This is the strongest statement either presidential candidate has made on coal.
"That plant kills people," Mitt Romney said in 2003, pointing at the Salem Harbor power plant. He was right -- one estimate suggests that 20 people die each year due to pollution from the plant, now managed by Dominion Energy. "They have thumbed their nose at the people of Massachusetts and Salem Harbor by not cleaning it up on time. So we’re saying, clean it up on time, do the job in the community, invest in cleaning technology."
Romney's language is far stronger than any President Obama has ever used on coal. In fact, the president's campaign is using that line to attack Romney in radio ads in coal-producing states.
How the hell did this happen? How is it that the Democratic presidential candidate is embracing the most noxious form of energy production in America, while his opponent is on record saying that it should be cleaned up?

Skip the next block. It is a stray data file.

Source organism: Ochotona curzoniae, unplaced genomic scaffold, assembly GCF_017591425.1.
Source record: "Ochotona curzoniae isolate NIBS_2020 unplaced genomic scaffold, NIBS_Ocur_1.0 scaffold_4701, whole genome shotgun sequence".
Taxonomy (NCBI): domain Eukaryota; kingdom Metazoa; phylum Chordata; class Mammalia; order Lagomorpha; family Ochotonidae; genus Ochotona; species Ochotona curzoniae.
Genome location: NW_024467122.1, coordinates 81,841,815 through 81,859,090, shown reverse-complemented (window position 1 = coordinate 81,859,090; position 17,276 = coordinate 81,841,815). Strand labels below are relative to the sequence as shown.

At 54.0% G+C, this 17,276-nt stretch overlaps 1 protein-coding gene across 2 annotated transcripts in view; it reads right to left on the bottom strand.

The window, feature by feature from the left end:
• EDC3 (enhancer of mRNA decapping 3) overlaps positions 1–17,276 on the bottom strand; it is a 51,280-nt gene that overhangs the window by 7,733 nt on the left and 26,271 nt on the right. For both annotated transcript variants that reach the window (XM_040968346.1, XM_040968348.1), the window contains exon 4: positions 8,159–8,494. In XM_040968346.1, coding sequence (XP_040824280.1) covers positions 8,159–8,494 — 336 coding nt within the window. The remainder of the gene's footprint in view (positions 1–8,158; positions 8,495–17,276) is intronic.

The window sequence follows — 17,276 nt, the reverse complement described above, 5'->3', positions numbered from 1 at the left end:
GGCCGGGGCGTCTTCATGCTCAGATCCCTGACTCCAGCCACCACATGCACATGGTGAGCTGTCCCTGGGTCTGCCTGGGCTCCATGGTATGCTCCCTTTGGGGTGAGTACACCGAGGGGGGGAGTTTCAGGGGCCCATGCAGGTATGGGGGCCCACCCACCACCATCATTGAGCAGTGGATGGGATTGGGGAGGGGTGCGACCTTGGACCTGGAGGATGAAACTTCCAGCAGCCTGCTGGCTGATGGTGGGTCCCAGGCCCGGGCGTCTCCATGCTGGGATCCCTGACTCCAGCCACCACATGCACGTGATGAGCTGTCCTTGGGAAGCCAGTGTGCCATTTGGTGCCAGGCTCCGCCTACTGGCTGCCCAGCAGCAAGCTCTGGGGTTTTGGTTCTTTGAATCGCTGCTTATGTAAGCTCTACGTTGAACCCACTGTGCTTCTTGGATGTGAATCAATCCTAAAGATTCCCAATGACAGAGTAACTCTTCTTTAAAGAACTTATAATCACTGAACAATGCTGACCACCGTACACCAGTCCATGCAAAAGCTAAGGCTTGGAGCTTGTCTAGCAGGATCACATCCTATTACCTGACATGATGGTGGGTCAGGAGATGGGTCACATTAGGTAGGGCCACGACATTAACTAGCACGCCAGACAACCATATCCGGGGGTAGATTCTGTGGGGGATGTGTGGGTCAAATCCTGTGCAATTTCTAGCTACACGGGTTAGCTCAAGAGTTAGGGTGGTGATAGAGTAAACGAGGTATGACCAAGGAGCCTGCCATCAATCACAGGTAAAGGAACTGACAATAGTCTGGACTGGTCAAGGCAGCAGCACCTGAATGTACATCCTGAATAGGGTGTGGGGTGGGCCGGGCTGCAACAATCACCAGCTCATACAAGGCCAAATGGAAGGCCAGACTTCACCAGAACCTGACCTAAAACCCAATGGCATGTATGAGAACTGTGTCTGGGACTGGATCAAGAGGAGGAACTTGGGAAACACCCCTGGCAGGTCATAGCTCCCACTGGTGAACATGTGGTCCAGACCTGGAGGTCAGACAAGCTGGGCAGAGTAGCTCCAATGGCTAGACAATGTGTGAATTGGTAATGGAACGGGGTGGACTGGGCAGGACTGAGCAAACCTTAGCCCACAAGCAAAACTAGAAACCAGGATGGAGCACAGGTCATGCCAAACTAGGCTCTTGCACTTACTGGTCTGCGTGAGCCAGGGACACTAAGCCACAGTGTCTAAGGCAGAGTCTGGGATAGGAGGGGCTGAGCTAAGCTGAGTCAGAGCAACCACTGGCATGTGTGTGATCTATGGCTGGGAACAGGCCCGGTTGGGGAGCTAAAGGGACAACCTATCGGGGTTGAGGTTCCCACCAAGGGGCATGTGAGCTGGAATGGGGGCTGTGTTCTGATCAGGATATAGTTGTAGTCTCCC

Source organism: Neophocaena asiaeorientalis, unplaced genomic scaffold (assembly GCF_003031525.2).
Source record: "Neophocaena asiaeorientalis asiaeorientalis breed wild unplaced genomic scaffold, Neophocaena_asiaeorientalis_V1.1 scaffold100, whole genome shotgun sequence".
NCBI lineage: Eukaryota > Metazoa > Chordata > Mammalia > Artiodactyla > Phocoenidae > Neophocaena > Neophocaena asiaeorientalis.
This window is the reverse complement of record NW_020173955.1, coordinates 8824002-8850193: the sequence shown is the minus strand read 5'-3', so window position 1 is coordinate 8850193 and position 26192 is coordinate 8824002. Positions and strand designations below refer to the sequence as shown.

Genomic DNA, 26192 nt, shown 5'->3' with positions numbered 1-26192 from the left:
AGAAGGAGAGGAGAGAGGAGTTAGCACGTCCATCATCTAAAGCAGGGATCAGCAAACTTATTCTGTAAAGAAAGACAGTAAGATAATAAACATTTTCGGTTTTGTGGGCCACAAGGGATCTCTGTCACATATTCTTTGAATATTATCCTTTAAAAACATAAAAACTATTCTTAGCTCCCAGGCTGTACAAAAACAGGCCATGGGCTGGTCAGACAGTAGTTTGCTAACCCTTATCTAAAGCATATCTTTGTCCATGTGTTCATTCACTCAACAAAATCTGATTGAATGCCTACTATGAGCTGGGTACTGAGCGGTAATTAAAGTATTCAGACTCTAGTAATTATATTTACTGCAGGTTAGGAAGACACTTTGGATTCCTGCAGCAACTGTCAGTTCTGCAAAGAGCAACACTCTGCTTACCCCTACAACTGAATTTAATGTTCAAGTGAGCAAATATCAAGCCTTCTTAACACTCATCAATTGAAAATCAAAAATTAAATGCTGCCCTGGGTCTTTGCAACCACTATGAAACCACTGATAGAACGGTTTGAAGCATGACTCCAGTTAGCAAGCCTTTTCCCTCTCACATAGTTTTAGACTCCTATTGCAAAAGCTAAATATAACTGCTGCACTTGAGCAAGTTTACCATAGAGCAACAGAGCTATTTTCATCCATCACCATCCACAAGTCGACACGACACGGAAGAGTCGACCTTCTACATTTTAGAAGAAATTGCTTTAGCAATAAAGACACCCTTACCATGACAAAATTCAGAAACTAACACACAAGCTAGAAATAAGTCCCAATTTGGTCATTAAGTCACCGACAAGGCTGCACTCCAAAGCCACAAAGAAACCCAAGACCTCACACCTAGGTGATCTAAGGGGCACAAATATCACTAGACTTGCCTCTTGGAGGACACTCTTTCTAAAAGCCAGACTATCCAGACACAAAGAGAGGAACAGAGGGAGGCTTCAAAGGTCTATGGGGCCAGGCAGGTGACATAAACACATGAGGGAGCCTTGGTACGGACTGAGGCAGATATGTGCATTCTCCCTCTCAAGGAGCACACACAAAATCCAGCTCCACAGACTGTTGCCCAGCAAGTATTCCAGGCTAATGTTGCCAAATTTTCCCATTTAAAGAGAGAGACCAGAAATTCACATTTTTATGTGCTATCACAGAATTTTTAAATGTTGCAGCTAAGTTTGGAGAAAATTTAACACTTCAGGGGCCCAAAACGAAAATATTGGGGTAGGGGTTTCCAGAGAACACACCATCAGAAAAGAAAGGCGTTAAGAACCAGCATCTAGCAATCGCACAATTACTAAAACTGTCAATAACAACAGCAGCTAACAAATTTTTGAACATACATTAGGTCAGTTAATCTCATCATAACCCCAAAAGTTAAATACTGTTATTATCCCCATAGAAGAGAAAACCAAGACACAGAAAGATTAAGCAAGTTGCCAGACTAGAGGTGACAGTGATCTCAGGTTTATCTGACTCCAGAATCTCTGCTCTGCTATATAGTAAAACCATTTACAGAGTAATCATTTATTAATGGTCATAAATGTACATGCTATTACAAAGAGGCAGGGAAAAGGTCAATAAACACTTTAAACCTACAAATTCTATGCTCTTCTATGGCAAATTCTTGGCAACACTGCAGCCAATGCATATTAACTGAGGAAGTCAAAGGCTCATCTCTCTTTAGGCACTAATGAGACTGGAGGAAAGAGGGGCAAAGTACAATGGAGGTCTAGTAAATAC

In 2003, Romney was governor of Massachusetts, a state that demands moderation from its Republicans. It's a flashing glimpse of the Romney that could have been -- a rich moderate of the noblesse oblige tradition, fighting for those needing a defender within view of those most likely to cast votes. And then 2008 happened and 2012 happened and the Romney that presented himself to the GOP electorate morphed. During the heat of last fall's GOP primary, Romney changed his position on climate change. There is no way today's Romney would even consider making a speech similar to that exhortation of 2003.